- 0Apr 16, '10 by detroitdanoWe use Metavision which has an in-depth assessment for us to go through and pick out descriptive items for (i.e. breathing 1) labored 2) nonlabored, etc.). We can put a comment on anything in the assessment, and also put notes for doc notification, critical lab values, procedures, events, etc. It's pretty thorough and I think I've had to hand-write a note maybe once ever.
Chart according your hospital's protocols, because that's what will save your butt if it ever goes to court
- 0Apr 16, '10 by Rabid ResponseI hate charting. In my ICU have computer charting, and we chart an assessment at least every 4 hours, vitals and I&O's every hour, turns and restraints every two hours. Of course we chart every point of care test, every med given, and every titration. Certain high risk drips require two nurses to chart a change of rate, which is really a pita. I hate having a patient on an insulin drip because we must take and chart blood sugars every hour and then find another nurse to double check our insulin rate changes before they can be charted in the MAR. Every shift we must also chart patients' plan of care and education on special spreadsheets. To top it off, within the first two hours of each shift we must access our mainframe and enter our GRASP scores for each patient. I'm sure I've forgotten to mention some aspect of our charting, just as I'm certain that I forget to chart stuff all the time at work. There is so much of it, and it seems that all of it must be accessed through a separate spreadsheet. I am used to it now, but it still takes a very long time to chart everything, and I know that there are times when time spent charting takes away from patient care. We are pushed to chart in real time, and the computer will register WHEN you chart something as well as the time you are charting about so charting everything at the end of your shift looks really really bad.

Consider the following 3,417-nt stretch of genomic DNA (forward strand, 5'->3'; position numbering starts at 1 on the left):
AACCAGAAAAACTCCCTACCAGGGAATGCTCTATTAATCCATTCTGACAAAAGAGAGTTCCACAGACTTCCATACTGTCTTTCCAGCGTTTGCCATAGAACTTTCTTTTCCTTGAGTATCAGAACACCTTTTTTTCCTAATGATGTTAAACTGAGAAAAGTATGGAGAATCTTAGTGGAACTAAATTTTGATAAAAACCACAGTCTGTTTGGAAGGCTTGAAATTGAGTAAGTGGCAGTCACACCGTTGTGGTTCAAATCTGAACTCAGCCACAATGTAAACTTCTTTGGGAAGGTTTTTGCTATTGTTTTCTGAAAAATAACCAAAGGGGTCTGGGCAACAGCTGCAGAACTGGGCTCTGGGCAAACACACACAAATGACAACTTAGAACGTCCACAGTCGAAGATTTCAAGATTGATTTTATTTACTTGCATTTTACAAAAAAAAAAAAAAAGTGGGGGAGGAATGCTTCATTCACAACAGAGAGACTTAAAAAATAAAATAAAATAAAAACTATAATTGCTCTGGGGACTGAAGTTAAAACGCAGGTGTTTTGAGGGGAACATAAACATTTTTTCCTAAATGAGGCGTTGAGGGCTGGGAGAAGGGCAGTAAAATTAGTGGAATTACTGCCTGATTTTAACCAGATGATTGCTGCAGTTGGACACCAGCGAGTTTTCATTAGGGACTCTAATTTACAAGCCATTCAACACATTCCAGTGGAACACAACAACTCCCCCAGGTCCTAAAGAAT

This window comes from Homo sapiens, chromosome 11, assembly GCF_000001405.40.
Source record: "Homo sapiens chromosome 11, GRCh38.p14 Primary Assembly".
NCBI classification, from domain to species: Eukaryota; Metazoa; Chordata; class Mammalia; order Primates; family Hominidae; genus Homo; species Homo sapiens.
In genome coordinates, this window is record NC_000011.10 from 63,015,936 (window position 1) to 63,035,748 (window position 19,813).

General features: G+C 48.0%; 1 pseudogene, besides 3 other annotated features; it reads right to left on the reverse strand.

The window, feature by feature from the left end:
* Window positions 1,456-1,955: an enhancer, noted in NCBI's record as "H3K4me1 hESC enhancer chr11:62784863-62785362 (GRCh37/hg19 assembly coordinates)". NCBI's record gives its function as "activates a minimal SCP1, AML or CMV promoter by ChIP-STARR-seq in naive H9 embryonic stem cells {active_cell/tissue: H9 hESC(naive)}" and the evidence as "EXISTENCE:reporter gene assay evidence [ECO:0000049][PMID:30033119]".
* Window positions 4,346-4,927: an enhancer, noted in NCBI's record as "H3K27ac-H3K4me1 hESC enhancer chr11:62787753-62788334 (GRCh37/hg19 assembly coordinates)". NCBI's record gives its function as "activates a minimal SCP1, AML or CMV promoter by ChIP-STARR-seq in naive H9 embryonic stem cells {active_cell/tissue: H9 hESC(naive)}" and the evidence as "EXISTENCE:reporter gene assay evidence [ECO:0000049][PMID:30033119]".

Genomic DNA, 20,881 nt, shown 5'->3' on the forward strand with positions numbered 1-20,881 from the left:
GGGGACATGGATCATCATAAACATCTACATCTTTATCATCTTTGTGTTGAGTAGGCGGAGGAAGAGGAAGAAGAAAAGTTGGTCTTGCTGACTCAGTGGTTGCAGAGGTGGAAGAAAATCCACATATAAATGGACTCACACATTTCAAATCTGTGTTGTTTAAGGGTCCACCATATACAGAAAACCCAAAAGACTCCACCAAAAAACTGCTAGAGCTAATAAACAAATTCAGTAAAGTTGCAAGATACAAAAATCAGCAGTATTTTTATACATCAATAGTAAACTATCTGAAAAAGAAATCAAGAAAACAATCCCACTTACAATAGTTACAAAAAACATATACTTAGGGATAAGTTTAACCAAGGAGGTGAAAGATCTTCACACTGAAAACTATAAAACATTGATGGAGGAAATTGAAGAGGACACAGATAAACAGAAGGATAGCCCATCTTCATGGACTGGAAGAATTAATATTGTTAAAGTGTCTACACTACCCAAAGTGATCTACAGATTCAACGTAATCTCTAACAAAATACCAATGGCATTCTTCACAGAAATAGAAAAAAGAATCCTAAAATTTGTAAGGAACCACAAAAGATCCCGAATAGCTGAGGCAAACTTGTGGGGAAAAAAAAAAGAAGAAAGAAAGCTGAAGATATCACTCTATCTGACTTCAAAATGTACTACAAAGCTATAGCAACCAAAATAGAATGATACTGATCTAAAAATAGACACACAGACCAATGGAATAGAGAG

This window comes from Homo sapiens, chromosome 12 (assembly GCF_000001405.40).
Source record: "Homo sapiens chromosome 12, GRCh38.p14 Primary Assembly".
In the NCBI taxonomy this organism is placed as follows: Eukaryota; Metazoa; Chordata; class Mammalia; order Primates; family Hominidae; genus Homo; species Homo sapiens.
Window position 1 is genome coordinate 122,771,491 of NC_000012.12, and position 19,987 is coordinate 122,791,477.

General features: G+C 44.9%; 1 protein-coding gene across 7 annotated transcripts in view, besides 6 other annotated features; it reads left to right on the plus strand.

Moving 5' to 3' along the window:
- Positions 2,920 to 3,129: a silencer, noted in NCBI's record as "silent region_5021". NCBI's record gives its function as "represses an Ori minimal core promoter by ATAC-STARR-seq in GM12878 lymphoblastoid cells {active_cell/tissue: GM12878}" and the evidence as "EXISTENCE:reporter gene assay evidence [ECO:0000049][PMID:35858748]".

What really makes me feel bad is that patients and family members see me charting (we must chart on carts in the room or just outside) and assume that I am ignoring them or their loved one. The patient is right in front of me, but I am face to face with the computer and can give them only a fraction of my attention. Ugh.